Kingroon KP3S 3D Printer Review


Product Overview

Kingroon KP3S 3D Printer Review

The Kingroon kp3s is an economical, small 3D printer for newbies in the 3D printing space. It has cool functions such as the direct drive extruder and linear rails. It costs 50% less than the Prusa MINI+ 3D Printer and has many of the same capabilities. Let’s see what’s beneath the skin.


Packing and Shipping of KP3S

For roughly $158, the Kingroon KP3S was dispatched from an EU warehouse of AliExpress. The printer is packaged in a sturdy cardboard box with a good amount of padding material all around.


Bundled Accessories

Kingroon KP3S 3D Printer Review

Besides, the fully assembled printer, the Kingroon KP3S comes with the following accessories:

  • Instruction Manual
  • Sample of PLA filament
  • USB connecting cable
  • Hex type wrenches
  • Assembly screws (few spares too)
  • 16GB Sandisk Micro SD memory card and SD Card Reader
  • Extra four nozzles
  • Extra thermistor
  • A PTFE tube
  • Pliers for cutting
Kingrron KP3S 3d Printer
Image: Kingroon KP3S 3D Printer

Kingroon KP3S Assembling

The Kingroon KP3S is simple to put together. It’s pretty much done once you mount the Z axis to the base with two screws. 

There isn’t much to do to get the printer ready to print other than levelling the bed. Simply ensure that the Z rollers are securely fastened. They can develop flat areas and cause printing troubles if they are too tight.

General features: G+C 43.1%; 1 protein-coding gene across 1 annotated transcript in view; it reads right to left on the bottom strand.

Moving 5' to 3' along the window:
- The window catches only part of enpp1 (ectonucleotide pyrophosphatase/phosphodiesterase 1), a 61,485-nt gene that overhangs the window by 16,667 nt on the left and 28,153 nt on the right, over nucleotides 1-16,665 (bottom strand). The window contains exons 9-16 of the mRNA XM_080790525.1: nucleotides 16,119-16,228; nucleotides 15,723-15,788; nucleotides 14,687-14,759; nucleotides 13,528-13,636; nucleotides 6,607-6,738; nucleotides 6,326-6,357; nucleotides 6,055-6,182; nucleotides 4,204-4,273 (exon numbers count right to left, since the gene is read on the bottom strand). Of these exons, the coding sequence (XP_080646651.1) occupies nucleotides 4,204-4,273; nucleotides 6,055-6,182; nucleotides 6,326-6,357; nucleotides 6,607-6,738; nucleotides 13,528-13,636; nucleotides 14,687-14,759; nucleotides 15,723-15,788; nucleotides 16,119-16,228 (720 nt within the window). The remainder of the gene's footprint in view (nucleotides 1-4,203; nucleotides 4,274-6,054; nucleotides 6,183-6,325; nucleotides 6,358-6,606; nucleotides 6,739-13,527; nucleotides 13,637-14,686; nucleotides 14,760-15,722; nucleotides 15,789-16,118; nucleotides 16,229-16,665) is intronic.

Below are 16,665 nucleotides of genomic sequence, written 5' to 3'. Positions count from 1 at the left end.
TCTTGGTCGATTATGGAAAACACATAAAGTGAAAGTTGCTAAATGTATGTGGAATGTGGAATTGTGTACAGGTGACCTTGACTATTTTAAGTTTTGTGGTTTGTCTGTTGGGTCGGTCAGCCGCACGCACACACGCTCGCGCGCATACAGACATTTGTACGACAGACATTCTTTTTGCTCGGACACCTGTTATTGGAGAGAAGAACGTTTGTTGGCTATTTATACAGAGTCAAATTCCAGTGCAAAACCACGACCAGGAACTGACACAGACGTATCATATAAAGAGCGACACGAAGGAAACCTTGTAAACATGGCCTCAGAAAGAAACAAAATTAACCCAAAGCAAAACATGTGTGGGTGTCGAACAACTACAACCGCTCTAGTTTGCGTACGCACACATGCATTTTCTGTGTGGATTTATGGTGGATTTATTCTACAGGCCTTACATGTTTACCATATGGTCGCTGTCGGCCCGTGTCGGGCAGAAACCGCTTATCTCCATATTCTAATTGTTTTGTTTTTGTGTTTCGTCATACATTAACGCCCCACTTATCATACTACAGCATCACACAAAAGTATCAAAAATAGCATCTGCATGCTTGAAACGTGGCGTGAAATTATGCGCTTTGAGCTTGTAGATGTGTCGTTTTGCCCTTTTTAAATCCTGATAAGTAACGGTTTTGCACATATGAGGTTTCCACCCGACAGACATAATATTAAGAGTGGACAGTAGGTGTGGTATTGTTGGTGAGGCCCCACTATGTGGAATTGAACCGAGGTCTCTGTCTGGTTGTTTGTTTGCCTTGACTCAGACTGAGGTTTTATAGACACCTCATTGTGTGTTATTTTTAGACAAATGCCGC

Technical Specifications

Kingroon KP3S 3D Printer Review

Following are the general specifications of the KP2S:

  • Make and Model : KP3S
  • Build Area : 180mm x 180mm x 180mm
  • Printer Size : 280mm x 285mm x 370mm
  • Printer Technology : FDM
  • Number of Nozzles : 1
  • Print Accuracy : 0.05-0.3mm
  • Nozzle size : 0.4mm
  • Filament Diameter : 1.75mm
  • Filament Type : ABS, PLA, TPU, and Wood
  • Temperature for Nozzle : 260℃ maximum
  • Temperature of Hot bed : 110℃ maximum
  • Print File : OBJ, STL, and Afm
  • Connectivity : TF memory card and USB cable
  • Software Application : Slicer, Cura, and Repetier-Host
  • Operating systems : Mac OS, Windows, and Linux
  • Display language : EN/ES/CN/RU/FR/IT
  • Moving Speed : 00mm/s
  • Print Speed : 100mm/s maximum
  • Resume Print on power out : Yes
  • Upgrade Filament Motor? : Yes
  • Auto Leveling : 3D Touch with Upgrade
  • Machine Power : 240W
  • Power voltage rating : 220V-50Hz 110V-60Hz
  • Power Output : 24V/15A/360W
  • Weight : 6kg or 13.22 lbs.


Kingroon KP3S 3D Printer Review

a. Construction Space of 180mm x 180mm x 180mm

While the KP3S is quite small in size, its build volume is very generous. For many makers, this is sufficient, and to be honest, as they rarely print larger models.

b. X-Y Axis Linear Rails

The addition of linear rails should give the printer better accurate motions. This will have the KP3S print faster, but the weight of the direct drive extruder and eight can still hold it back.

The user won’t be able to put too much pressure on this printer without affecting the quality of print. For a full kit, there should have been a third Z-Axis linear rail, yet the standard wheels are adequate.

Potential purchasers would almost certainly spend an extra ten dollars for all axes linear rails.

c. 32-bit Mainboard plus TMC2225 drivers

The 32-bit mainboard, which uses TMC2225 drivers, is another excellent add-on to the Kingroon KP3S. It contains replaceable stepper drivers that are quickly replaceable, if one breaks in future.